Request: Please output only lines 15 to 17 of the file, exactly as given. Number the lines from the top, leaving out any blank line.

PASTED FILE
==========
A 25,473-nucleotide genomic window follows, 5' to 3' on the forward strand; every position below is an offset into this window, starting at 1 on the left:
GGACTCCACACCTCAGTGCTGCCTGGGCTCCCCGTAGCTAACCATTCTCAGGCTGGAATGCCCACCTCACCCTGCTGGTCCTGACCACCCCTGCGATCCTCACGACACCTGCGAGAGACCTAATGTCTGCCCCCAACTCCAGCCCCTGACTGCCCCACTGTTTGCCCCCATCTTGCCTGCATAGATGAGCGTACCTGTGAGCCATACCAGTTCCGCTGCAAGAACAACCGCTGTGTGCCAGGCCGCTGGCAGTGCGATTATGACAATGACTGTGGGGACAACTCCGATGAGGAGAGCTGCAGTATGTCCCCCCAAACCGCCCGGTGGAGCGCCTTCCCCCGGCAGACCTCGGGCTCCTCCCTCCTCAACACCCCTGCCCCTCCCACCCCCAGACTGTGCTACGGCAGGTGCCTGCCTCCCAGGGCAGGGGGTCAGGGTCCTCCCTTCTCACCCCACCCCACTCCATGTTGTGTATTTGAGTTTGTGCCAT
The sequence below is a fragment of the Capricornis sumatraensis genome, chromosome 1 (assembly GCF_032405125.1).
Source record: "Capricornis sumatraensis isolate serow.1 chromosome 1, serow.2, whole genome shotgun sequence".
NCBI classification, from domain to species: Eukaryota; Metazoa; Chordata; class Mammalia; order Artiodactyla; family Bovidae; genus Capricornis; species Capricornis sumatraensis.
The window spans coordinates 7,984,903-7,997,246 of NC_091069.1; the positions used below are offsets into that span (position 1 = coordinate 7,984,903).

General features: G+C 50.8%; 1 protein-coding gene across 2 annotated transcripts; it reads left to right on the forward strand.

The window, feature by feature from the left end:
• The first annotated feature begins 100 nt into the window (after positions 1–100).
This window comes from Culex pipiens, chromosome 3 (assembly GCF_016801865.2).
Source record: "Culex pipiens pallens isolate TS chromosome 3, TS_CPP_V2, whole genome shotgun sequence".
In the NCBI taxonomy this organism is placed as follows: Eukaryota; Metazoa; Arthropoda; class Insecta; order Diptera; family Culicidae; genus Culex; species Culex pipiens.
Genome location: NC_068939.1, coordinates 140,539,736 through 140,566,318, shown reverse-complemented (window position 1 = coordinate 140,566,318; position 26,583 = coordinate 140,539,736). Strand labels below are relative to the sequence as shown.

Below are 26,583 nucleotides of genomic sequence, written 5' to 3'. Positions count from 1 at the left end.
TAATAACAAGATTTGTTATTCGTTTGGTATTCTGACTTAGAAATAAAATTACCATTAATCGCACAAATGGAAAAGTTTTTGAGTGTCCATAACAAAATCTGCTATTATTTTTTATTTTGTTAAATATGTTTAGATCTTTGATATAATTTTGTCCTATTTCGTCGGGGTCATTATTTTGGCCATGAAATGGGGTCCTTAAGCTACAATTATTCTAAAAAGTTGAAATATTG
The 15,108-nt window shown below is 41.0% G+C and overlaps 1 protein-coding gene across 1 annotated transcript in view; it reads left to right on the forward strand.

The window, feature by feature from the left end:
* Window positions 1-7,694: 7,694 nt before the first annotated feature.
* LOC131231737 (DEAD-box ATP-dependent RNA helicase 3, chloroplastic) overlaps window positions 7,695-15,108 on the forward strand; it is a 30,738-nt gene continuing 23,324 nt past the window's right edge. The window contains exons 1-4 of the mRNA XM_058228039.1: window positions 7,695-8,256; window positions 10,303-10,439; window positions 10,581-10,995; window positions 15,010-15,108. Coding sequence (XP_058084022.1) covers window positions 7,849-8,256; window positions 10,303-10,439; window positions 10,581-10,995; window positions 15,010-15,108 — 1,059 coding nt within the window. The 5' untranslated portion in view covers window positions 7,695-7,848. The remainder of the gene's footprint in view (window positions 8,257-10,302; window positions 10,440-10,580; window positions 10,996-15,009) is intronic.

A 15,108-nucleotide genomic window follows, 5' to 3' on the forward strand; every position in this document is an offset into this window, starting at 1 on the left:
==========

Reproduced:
TAATAACAAGATTTGTTATTCGTTTGGTATTCTGACTTAGAAATAAAATTACCATTAATCGCACAAATGGAAAAGTTTTTGAGTGTCCATAACAAAATCTGCTATTATTTTTTATTTTGTTAAATATGTTTAGATCTTTGATATAATTTTGTCCTATTTCGTCGGGGTCATTATTTTGGCCATGAAATGGGGTCCTTAAGCTACAATTATTCTAAAAAGTTGAAATATTG
The 15,108-nt window shown below is 41.0% G+C and overlaps 1 protein-coding gene across 1 annotated transcript in view; it reads left to right on the forward strand.

The window, feature by feature from the left end: